"I still feel like we have a really unique and experienced attitude for running the space," says Steinbrink."With James as an owner of a semi-successful underground label and myself as a touring musician, I feel like we have a vastly different perspectives and set of ideals than other show bookers in town, who I believe to be greedy, self-obsessed, soulless pigs, with the exception of a few."
Asked what he meant specifically by "soulless pigs," Steinbrink responded, "I think the soulless pigs comment was a reation to an argument I got in with a local booker last night. I don't think they are bad people, just unethical and misguided."
Steinbrink plans for the the new space to be centered around providing bands the best support possible.
"I think everyone who books shows on any level has to concede to the fact that money is a huge priority when there are people touring to your town to perform. Bands have to get paid," Steinbrink says.
"It's what we can do to subvert this horrible pattern in our society of 'the man' or 'whoever' not rewarding artists for what they do best, which is make art. But still, I feel like it is so easy to start booking shows, begin to make money off of it, and lose sight of the original reason people tour and perform in general, and that is to share ideas and spread regional culture. What about having fun? What about the catharsis of a performance and sharing ideas? Should that not take precedence over how much a promoter sticks in his pocket after the concert? I still think that paying a touring band a fair and deserved sum of money is hugely and equally important, but there is a way to achieve that end ethically."
"I really want to emphasize that the way my friends and I book shows is not 'the best way' or 'the only way,'" Steinbrink says. "House shows and punk shows are just a small drop in a big pool. There is no 'right' way. There are assholes who book in big theaters and there are assholes who book house shows. There are assholes everywhere. Seeing bands in basements and houses and warehouses across the country is the way I prefer to see and hear music, when it's fresh and inexperienced. It feels more pure that way. I don't like seeing a band play behind a Bud Light banner, but that's just me."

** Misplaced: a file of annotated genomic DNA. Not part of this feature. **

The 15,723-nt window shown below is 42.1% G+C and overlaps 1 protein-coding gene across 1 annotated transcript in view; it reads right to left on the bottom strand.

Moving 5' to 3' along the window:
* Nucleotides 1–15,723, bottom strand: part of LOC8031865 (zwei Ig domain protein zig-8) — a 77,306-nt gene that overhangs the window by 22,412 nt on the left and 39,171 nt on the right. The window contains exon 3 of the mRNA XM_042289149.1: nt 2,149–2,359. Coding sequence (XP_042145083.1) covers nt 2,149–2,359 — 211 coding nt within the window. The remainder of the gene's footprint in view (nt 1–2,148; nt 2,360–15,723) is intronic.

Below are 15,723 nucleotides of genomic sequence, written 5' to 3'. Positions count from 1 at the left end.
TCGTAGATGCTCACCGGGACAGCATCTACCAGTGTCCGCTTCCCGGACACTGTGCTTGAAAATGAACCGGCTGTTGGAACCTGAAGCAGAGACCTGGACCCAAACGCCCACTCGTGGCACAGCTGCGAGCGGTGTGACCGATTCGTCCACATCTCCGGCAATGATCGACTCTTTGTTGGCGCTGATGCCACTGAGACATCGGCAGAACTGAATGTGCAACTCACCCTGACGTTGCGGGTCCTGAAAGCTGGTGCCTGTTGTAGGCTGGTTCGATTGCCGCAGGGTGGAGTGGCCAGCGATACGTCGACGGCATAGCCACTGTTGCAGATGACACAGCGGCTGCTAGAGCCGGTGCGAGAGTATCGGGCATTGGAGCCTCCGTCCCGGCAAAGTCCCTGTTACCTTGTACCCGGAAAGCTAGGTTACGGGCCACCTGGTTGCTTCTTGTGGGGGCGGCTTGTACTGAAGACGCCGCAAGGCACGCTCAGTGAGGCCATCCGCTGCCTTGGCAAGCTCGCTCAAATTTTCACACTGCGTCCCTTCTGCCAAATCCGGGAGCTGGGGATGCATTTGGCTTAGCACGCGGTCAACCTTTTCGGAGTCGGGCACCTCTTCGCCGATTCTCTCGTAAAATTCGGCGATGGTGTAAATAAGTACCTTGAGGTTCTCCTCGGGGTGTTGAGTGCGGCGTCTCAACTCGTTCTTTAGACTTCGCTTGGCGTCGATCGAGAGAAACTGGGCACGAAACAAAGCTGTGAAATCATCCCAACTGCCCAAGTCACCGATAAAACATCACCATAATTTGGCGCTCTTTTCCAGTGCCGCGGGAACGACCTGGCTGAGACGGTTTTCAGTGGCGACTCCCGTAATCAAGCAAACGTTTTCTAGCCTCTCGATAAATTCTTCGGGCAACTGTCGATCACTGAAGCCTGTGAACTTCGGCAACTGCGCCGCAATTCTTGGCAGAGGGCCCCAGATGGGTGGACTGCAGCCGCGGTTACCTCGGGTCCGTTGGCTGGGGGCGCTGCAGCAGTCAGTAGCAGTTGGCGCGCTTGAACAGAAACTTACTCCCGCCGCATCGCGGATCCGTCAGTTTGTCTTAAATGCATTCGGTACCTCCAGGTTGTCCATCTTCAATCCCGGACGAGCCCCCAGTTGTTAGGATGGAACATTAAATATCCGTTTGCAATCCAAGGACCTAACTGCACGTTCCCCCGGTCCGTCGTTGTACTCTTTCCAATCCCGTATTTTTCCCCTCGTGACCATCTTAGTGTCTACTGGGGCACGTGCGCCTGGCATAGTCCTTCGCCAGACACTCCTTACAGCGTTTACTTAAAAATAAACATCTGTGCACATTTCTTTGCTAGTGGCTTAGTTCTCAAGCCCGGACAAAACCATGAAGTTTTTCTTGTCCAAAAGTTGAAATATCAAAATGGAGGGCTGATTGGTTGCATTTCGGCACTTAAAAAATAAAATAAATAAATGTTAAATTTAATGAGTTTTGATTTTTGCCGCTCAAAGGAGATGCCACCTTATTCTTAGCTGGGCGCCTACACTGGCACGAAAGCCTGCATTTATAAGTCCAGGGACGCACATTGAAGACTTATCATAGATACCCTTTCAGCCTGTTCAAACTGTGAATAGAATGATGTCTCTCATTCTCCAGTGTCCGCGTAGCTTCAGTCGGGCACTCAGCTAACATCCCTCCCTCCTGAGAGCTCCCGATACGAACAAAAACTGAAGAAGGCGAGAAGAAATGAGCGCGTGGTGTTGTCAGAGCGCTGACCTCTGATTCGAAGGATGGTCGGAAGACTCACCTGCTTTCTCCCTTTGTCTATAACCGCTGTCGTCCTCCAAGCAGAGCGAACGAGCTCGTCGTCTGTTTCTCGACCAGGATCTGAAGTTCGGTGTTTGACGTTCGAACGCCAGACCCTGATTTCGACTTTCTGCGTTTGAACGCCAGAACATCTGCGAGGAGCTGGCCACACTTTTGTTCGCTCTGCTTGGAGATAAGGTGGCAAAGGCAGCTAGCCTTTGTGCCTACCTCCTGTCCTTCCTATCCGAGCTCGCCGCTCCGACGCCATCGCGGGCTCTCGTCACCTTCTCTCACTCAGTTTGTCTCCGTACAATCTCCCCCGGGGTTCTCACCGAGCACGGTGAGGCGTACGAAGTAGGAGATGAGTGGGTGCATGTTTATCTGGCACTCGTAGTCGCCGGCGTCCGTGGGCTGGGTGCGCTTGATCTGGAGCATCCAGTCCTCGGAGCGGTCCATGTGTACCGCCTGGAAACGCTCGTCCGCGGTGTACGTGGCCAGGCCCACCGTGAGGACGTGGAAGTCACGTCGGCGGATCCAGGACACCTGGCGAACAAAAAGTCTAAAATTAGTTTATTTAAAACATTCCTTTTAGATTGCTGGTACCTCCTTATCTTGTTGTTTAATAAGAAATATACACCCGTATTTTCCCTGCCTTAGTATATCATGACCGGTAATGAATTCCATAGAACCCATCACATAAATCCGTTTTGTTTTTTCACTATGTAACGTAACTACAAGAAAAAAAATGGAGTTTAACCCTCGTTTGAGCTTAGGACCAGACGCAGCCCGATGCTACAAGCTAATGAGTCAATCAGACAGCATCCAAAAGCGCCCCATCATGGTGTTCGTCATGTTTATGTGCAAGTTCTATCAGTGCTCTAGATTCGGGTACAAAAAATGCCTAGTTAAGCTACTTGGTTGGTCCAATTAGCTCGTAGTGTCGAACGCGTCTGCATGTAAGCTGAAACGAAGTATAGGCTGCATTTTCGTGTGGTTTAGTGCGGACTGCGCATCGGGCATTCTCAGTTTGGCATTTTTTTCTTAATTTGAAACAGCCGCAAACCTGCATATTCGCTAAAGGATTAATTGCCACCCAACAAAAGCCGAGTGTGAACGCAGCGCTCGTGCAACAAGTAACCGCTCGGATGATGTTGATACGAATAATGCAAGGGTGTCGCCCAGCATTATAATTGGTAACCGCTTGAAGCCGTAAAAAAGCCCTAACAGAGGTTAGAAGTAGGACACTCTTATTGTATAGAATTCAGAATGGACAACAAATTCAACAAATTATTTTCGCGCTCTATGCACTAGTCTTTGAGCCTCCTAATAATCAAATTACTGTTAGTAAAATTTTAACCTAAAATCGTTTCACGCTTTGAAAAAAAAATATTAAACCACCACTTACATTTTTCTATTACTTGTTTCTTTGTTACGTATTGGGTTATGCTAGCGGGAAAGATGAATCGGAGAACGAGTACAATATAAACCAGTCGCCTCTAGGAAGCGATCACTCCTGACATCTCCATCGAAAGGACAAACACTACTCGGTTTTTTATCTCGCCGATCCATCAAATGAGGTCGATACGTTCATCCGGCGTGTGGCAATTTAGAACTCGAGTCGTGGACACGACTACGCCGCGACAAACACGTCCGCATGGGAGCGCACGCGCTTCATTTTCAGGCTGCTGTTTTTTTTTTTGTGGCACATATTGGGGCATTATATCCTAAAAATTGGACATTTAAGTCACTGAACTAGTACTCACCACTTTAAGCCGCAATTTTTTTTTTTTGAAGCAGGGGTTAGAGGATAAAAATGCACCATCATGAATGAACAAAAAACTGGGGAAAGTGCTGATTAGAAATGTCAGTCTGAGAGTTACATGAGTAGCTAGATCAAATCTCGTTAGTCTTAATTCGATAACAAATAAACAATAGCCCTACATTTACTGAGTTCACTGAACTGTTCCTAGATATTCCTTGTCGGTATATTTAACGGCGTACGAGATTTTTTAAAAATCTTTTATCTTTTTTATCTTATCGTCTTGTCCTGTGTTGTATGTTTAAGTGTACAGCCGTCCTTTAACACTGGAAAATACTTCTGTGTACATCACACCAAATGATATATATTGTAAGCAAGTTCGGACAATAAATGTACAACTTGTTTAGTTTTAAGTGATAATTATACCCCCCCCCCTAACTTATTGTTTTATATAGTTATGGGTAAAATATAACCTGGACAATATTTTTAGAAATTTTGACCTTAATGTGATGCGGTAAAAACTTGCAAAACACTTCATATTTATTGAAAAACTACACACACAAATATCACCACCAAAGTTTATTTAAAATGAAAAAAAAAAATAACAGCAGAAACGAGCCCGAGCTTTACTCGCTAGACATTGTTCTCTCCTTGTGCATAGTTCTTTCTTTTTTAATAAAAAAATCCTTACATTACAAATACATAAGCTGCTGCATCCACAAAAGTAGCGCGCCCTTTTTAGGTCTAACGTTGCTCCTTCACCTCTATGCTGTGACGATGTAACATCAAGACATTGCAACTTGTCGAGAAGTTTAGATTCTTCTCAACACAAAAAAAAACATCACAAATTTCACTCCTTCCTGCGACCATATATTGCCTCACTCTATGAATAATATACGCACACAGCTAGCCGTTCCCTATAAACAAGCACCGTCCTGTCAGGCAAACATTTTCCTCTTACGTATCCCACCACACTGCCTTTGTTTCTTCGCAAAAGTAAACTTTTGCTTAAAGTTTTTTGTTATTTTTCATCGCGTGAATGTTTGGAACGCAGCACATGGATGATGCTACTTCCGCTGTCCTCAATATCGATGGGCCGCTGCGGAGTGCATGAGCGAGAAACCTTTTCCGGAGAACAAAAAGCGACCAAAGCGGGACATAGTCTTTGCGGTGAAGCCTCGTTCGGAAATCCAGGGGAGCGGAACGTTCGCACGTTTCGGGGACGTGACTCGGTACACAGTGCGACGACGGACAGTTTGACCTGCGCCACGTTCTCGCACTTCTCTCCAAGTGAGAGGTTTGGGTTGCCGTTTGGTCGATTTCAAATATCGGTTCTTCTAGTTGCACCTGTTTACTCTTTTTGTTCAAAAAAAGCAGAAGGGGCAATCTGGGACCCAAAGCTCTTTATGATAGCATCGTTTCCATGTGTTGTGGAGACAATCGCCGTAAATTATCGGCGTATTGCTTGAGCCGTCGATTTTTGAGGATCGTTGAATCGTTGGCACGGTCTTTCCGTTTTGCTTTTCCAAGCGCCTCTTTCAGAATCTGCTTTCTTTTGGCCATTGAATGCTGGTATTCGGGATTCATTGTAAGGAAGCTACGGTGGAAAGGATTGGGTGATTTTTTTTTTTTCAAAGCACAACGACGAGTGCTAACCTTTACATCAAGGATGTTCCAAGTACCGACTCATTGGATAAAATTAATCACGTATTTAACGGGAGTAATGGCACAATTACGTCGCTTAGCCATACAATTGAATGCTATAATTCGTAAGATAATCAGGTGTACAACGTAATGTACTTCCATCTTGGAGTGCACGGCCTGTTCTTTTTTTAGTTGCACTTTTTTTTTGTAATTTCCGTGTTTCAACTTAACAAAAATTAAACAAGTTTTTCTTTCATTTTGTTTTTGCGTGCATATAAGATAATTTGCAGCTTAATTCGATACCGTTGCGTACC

Steinbrink plans on taking the house show model exhibited at YOBS and applying it to the warehouse venue.
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"While booking at YOBS, we've always paid bands on the higher echelon of what 'punk shows' are capable of, and we can do that in a successful and sustainable way, while having a heart and having fun. 100% of the money went to bands after costs like PA repairs, flyers, etc. Why do this? Because it keeps a clear perspective. Money is a great legitimizer, but can also give you dangerous dose of ego boost, and that is always dangerous. Humility is so important when facilitating punk shows.
"What we have planned so far is to have a home for the experimental punk and noise bands that have been a staple at YOBS for the last four years, and to also provide an environment for people to be exposed to interdisciplinary art, dance, video, performance, etc. in the context of a punk show. Yellow Canary Dance Hall will be a community center, movie theater, punk basement, print shop, art gallery, lecture hall, and a place to play board games at three in the morning."
Here's one of Steinbrink's tunes, "Deny Your Creator," from his Yellow Canary Jumpsuit cassette, released last year.